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Wolf Klassen and Sally Ischiropoulos

#MGH Pay it Forward: Wolf Klassen and Sally Ischiropoulos

The #MGHPayitForward series highlights the many moments of thanks within our community. Whether it is for feedback, teamwork, or a small gesture of kindness, gratitude is everywhere. We follow the flow of gratitude at Michael Garron Hospital (MGH), Toronto East Health Network as our community shares stories about their peers.

By Isabel Terrell

Our first of many gratitude stories begins with Wolf Klassen, Vice President of program support at Michael Garron Hospital (MGH), Toronto East Health Network.

Wolf and Sally Ischiropoulos, manager of diagnostic imaging, sit in a circle of navy blue chairs on a Tuesday morning. There’s warmth in the room, naturally, because that’s what happens during a conversation simply dedicated to saying ‘thanks.’

Wolf began his gratitude journey three years ago. He redefined his relationship with gratitude as a way of reflecting on what he has, and connecting with his family. He sends a text to his family once a night, recounting three things he feels grateful for that day.

One of the moments Wolf is grateful for is the care his mother received from Sally and the Diagnostic Imaging (DI) team during several visits within the past year.

“I’ve seen you, not just with my mother, but with so many other patients. You’re so nurturing and caring. It really speaks to our values of compassion, courage, accountability and integrity,” says Wolf. “To me, that is what you’re exemplifying.”

Sally has worked at MGH for the past 15 years, 10 of which have been in the DI department. She began in a more clerical role, but dedication and passionate hard work brought her to her current leadership position. In conversation, Wolf adds that he often overhears Sally’s communication with her team while he’s walking through the hospital- she is always working with her staff to problem solve and make their days better.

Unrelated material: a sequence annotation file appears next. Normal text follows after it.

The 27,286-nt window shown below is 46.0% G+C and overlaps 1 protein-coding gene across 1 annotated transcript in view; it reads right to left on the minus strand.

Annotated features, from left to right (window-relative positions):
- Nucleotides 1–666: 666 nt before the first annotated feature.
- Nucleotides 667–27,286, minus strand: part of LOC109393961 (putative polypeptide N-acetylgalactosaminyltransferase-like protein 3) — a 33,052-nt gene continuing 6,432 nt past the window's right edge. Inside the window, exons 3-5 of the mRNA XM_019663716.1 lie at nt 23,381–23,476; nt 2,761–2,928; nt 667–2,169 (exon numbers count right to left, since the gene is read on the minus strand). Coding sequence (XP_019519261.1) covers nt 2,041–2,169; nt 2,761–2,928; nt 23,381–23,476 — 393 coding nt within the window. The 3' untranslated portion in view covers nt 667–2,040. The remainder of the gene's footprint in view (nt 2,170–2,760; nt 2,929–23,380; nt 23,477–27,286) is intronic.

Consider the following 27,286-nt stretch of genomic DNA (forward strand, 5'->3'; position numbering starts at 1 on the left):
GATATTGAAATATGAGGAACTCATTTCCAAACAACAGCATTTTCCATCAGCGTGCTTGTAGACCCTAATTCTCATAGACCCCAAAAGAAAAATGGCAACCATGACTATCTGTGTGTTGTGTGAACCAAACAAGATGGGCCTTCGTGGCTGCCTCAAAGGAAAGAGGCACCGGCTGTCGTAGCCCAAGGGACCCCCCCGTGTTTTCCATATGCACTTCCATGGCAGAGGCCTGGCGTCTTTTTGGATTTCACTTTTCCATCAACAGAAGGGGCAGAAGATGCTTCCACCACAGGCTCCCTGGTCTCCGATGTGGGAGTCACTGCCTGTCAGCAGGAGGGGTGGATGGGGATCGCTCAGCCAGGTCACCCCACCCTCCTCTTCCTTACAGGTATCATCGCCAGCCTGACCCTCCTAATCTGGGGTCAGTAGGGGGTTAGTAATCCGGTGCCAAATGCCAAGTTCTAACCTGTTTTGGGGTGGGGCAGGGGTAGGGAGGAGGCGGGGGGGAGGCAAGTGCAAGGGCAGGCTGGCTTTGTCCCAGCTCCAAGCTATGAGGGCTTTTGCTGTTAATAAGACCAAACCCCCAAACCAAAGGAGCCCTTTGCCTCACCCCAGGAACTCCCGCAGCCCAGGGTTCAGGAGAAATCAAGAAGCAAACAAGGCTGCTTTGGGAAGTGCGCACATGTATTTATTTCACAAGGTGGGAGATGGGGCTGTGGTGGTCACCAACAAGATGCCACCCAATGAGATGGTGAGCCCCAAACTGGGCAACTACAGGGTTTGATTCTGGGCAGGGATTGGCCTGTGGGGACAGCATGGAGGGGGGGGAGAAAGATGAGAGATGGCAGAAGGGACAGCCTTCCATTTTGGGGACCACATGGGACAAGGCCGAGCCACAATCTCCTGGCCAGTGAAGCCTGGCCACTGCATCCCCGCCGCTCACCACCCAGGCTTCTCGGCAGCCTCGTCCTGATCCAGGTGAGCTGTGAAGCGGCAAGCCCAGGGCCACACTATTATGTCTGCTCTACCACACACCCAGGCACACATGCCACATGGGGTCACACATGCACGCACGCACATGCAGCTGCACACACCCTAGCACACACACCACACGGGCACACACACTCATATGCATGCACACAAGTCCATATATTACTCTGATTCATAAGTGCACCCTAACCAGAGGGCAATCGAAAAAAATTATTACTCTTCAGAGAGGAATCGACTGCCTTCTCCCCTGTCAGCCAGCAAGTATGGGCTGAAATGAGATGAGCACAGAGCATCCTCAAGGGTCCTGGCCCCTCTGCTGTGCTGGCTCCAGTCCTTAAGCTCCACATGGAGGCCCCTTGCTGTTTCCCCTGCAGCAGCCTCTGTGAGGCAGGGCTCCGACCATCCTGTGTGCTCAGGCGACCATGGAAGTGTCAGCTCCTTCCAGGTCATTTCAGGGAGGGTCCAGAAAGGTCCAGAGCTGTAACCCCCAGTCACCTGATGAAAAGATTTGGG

Both Wolf and Sally agree that the need to visit the DI unit can cause a lot of anxiety and uncertainty for patients, and their families. In an environment where many are feeling vulnerable, Sally finds purpose in creating joy in any way she can for hospital visitors.

“My biggest motivation is making people happy,” says Sally, adding that it’s like “winning the lottery” when she can connect with patients to make their time at the hospital easier.

Wolf’s mother was very anxious when she had to schedule more than one DI appointment, but she was greeted so warmly that she still talks about her appointment, and Sally, with him.

“Sally and the entire DI team made her feel good, and that made me feel good,” says Wolf. “It’s really rewarding to create a service that is always improving and providing better service to our community.”

“I got to pick her brain about Wolf a little, so it worked out for both of us,” Sally joked.  

Do you have an MGH gratitude story to share? Use #MGHPayitForward and tag @MGHToronto, or contact @email

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